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Monday, October 26, 2015

Afghanistan, Pakistan Socked By 7.5 Magnitude Earthquake

by JASmius



"....Taliban and ISIS insanely jealous":

A powerful earthquake struck a remote area of northeastern Afghanistan on Monday, shaking the capital Kabul and killing at least eight people in neighboring Pakistan, officials said.

Shockwaves were felt in northern India and in Pakistan's capital, where hundreds of people ran out of buildings as the ground rolled beneath them.

The quake was 213 km (132 miles) deep and centred 254 km (158 miles) northeast of Kabul in a remote area of Afghanistan in the Hindu Kush mountain range.

The U.S. Geological Survey initially measured the quake's intensity at 7.7 then revised it down to 7.6 and later to 7.5.

In northwestern Pakistan, at least twelve people were killed, including one in the city of Peshawar, according to government officials....

India's northernmost region of Kashmir experienced intense and prolonged tremors that caused panic in areas that suffered severe flooding last year. Power supplies and most mobile networks were knocked out, and there was structural damage to roads and buildings.

No casualties were reported in Indian Kashmir, however.

Just like in the distribution business, it's all about location.  This quake epicentered in a remote region, and only a handful of fatalities resulted.  A decade ago not too far from there, in northern Pakistan, a virtually identical temblor killed seventy five thousand people.  Today, the Himalayan seismic zone "hit 'em where they ain't".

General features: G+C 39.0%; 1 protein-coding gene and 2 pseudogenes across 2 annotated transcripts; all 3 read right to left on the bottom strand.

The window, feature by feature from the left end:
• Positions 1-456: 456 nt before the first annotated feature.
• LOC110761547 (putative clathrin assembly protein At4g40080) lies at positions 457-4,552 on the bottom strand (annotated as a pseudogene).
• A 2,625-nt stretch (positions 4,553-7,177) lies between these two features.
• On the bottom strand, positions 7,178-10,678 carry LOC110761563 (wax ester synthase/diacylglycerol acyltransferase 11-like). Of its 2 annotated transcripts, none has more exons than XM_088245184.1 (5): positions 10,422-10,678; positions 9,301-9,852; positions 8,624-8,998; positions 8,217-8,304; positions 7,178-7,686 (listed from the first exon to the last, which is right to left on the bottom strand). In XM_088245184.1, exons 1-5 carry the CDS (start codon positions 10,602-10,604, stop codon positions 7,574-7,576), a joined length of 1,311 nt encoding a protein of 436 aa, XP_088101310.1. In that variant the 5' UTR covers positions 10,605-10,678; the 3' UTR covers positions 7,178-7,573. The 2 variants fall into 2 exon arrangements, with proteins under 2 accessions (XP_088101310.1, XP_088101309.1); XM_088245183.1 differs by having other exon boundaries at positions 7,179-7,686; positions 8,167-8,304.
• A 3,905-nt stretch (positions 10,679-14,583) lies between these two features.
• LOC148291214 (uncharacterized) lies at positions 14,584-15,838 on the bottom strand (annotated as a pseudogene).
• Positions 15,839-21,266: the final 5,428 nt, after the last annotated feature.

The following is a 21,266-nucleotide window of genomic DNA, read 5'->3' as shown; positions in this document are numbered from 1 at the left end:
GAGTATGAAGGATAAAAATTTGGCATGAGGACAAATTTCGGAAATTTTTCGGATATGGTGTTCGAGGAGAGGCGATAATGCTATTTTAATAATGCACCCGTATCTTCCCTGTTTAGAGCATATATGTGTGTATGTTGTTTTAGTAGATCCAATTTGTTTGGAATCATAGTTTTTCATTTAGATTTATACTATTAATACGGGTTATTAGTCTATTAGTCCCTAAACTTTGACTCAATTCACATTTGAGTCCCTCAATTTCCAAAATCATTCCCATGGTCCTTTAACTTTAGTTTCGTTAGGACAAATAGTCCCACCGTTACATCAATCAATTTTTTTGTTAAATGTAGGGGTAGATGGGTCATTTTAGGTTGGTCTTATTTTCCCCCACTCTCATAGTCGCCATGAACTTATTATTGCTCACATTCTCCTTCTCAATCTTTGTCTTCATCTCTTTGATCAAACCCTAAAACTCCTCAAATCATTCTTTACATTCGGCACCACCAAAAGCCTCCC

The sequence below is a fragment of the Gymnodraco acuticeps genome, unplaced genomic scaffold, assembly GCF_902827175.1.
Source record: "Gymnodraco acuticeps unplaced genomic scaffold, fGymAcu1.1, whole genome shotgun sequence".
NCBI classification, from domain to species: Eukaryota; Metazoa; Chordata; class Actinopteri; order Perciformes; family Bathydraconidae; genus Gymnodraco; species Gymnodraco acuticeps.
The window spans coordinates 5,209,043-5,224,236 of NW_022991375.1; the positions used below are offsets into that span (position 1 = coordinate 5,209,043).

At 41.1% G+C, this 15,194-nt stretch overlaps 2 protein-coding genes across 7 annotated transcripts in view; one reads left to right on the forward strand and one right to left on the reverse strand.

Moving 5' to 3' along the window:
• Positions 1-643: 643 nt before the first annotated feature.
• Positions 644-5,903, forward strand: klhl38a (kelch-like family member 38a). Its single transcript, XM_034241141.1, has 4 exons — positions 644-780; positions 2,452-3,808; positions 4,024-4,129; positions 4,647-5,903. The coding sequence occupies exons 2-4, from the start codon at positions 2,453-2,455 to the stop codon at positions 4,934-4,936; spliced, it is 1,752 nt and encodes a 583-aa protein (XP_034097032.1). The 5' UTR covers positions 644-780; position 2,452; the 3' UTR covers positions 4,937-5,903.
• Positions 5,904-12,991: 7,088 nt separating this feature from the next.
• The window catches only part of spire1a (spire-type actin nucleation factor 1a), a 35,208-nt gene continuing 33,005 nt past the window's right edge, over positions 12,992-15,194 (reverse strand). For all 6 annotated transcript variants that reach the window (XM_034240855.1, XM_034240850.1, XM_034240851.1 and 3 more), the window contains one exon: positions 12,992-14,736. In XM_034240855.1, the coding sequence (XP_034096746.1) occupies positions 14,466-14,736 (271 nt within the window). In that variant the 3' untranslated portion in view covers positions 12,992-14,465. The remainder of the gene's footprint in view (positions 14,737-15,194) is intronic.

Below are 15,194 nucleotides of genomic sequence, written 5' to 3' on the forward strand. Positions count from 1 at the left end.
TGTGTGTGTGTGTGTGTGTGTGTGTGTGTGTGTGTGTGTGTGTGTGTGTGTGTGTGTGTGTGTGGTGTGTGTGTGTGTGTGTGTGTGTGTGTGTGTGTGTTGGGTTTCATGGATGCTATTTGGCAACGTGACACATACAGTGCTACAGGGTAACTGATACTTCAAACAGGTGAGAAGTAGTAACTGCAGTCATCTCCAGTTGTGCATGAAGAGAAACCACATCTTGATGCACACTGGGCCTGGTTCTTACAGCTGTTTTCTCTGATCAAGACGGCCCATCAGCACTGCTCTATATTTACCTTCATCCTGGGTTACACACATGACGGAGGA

The Afghan "event" will, for most people, be evocative of last April's Nepal quake that claimed the lives of nine thousand victims.  For me, it makes me look two hundred miles to the west of where I am at this very moment, to the Cascadia Subduction Zone and the 9+ magnitude "event" it's capable of and long overdue in unleashing on the Pacific Northwest.  Human nature always tells us that "it can't happen here," and "it'll never happen to me," and reading about natural disasters on the other side of the planet, thousands of miles away, only reinforces that complacent instinct.

But it can happen here.  And, in a vocational context, as I know better than anyone, it can happen to me.  To us.

To you.

I'm not being paranoid.  Just saying, count your blessings - and be prepared.

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